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  1. Free, publicly-accessible full text available September 1, 2022
  2. Biological systems have a remarkable capability of synthesizing multifunctional materials that are adapted for specific physiological and ecological needs. When exploring structure–function relationships related to multifunctionality in nature, it can be a challenging task to address performance synergies, trade-offs, and the relative importance of different functions in biological materials, which, in turn, can hinder our ability to successfully develop their synthetic bioinspired counterparts. Here, we investigate such relationships between the mechanical and optical properties in a multifunctional biological material found in the highly protective yet conspicuously colored exoskeleton of the flower beetle, Torynorrhina flammea . Combining experimental, computational, and theoreticalmore »approaches, we demonstrate that a micropillar-reinforced photonic multilayer in the beetle’s exoskeleton simultaneously enhances mechanical robustness and optical appearance, giving rise to optical damage tolerance. Compared with plain multilayer structures, stiffer vertical micropillars increase stiffness and elastic recovery, restrain the formation of shear bands, and enhance delamination resistance. The micropillars also scatter the reflected light at larger polar angles, enhancing the first optical diffraction order, which makes the reflected color visible from a wider range of viewing angles. The synergistic effect of the improved angular reflectivity and damage localization capability contributes to the optical damage tolerance. Our systematic structural analysis of T. flammea ’s different color polymorphs and parametric optical and mechanical modeling further suggest that the beetle’s microarchitecture is optimized toward maximizing the first-order optical diffraction rather than its mechanical stiffness. These findings shed light on material-level design strategies utilized in biological systems for achieving multifunctionality and could thus inform bioinspired material innovations.« less
  3. Knots play a fundamental role in the dynamics of biological and physical systems, from DNA to turbulent plasmas, as well as in climbing, weaving, sailing, and surgery. Despite having been studied for centuries, the subtle interplay between topology and mechanics in elastic knots remains poorly understood. Here, we combined optomechanical experiments with theory and simulations to analyze knotted fibers that change their color under mechanical deformations. Exploiting an analogy with long-range ferromagnetic spin systems, we identified simple topological counting rules to predict the relative mechanical stability of knots and tangles, in agreement with simulations and experiments for commonly used climbingmore »and sailing bends. Our results highlight the importance of twist and writhe in unknotting processes, providing guidance for the control of systems with complex entanglements.« less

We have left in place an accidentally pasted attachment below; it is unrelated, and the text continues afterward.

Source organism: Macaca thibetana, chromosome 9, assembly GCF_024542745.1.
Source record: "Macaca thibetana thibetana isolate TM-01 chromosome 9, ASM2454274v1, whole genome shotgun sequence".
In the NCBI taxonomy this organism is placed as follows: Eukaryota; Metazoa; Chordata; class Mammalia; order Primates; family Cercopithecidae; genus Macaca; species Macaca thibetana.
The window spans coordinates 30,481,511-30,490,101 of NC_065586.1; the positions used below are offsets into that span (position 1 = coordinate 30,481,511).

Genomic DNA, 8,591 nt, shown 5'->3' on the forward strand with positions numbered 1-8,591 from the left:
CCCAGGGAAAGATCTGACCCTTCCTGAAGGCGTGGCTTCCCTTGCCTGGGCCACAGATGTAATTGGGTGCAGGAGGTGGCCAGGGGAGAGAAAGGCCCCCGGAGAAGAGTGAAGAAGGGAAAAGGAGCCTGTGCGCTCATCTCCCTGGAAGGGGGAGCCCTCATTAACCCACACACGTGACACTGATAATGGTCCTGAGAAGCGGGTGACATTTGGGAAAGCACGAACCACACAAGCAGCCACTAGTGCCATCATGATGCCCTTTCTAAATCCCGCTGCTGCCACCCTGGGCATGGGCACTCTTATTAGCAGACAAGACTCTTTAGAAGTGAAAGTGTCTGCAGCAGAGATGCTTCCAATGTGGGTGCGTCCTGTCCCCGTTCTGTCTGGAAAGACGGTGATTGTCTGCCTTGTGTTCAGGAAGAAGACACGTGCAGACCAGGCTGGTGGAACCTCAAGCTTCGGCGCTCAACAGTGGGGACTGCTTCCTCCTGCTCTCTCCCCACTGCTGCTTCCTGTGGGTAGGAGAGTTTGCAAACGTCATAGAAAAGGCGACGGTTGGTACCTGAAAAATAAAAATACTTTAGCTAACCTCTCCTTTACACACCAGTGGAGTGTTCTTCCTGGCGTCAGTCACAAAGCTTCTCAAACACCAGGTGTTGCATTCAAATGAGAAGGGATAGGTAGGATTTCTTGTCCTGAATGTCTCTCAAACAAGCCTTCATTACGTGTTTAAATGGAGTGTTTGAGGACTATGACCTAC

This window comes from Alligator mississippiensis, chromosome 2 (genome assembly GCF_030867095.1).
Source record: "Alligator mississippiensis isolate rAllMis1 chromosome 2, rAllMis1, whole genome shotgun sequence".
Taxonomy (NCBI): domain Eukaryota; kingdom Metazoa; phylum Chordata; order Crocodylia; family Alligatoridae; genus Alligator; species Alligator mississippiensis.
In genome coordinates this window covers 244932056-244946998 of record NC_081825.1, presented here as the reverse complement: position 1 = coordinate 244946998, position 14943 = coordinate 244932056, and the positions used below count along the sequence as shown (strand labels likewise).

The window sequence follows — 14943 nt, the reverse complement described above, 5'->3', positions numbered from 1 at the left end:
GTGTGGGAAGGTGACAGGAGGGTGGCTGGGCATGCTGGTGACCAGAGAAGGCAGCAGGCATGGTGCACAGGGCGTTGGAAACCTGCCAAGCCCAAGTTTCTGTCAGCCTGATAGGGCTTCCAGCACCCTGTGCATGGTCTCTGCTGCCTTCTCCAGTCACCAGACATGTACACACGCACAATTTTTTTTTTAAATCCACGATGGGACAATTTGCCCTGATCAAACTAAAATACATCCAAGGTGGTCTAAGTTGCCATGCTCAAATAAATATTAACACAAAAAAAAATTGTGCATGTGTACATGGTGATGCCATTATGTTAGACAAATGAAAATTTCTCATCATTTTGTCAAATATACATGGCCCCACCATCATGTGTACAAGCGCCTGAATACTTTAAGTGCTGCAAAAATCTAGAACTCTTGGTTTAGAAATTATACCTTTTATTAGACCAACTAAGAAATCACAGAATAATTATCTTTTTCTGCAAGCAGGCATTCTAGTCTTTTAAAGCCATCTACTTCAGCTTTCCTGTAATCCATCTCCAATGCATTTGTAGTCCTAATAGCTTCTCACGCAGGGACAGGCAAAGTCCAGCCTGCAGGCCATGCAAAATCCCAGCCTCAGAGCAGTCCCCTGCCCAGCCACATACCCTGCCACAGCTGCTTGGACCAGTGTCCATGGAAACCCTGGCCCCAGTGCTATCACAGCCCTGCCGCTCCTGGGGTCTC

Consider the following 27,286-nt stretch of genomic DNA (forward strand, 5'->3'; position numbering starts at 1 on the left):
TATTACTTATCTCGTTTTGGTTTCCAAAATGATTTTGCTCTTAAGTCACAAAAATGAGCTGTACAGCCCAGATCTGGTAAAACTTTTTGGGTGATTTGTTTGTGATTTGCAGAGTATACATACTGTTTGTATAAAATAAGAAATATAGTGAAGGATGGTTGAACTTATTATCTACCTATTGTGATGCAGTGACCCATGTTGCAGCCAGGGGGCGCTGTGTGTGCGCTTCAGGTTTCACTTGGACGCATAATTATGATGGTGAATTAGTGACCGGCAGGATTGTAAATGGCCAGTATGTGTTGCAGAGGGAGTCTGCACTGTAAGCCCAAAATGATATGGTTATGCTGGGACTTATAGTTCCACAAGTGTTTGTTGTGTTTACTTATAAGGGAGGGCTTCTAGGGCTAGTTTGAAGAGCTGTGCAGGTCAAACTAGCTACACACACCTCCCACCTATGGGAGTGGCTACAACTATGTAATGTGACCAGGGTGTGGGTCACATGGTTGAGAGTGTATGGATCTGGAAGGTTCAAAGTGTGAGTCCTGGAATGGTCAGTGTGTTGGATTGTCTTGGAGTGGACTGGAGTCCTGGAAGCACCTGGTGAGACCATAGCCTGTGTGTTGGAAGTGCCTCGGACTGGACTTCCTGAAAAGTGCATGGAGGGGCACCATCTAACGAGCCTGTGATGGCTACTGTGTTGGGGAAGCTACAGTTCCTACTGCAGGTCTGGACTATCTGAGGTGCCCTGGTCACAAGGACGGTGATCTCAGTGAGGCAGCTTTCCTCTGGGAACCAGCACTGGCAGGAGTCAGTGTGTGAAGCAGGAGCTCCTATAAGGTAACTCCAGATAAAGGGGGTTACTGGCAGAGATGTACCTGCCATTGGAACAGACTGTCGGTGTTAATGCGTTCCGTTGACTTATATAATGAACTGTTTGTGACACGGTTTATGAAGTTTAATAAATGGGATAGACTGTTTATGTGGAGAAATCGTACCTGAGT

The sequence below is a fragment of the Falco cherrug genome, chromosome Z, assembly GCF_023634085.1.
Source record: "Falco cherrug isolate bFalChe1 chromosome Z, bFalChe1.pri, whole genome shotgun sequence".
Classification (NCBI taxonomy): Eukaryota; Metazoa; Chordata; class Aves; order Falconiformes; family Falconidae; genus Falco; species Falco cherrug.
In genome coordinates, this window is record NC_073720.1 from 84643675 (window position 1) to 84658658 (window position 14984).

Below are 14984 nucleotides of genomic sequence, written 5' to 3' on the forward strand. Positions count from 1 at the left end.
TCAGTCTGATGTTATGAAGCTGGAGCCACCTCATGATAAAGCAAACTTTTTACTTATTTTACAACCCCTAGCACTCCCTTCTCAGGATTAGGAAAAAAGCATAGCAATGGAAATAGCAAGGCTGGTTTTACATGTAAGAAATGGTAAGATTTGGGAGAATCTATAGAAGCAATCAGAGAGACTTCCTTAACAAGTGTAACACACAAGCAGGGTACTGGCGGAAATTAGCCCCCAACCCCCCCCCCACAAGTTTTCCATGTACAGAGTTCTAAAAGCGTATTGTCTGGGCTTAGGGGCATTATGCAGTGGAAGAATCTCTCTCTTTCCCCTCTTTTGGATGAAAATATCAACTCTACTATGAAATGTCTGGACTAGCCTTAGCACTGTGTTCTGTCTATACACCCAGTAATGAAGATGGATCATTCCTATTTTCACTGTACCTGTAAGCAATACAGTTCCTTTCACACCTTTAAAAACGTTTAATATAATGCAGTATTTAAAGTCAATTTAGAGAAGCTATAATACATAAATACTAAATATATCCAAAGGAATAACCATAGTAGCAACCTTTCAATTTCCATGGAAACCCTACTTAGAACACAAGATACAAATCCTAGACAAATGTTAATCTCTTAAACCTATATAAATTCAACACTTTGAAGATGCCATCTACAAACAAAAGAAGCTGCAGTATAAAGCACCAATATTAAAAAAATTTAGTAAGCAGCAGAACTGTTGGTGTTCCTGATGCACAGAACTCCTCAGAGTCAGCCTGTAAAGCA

4. Abstract

    Nature’s light manipulation strategies—in particular those at the origin of bright iridescent colors—have fascinated humans for centuries. In recent decades, insights into the fundamental concepts and physics underlying biological light-matter interactions have enabled a cascade of attempts to copy nature’s optical strategies in synthetic structurally colored materials. However, despite rapid advances in bioinspired materials that emulate and exceed nature’s light manipulation abilities, we tend to create these materials via methods that have little in common with the processes used by biology. In this review, we compare the processes that enable the formation of biological photonic structures with the proceduresmore »employed by scientists and engineers to fabricate biologically inspired photonic materials. This comparison allows us to reflect upon the broader strategies employed in synthetic processes and to identify biological strategies which, if incorporated into the human palette of fabrication approaches, could significantly advance our abilities to control material structure in three dimensions across all relevant length scales.

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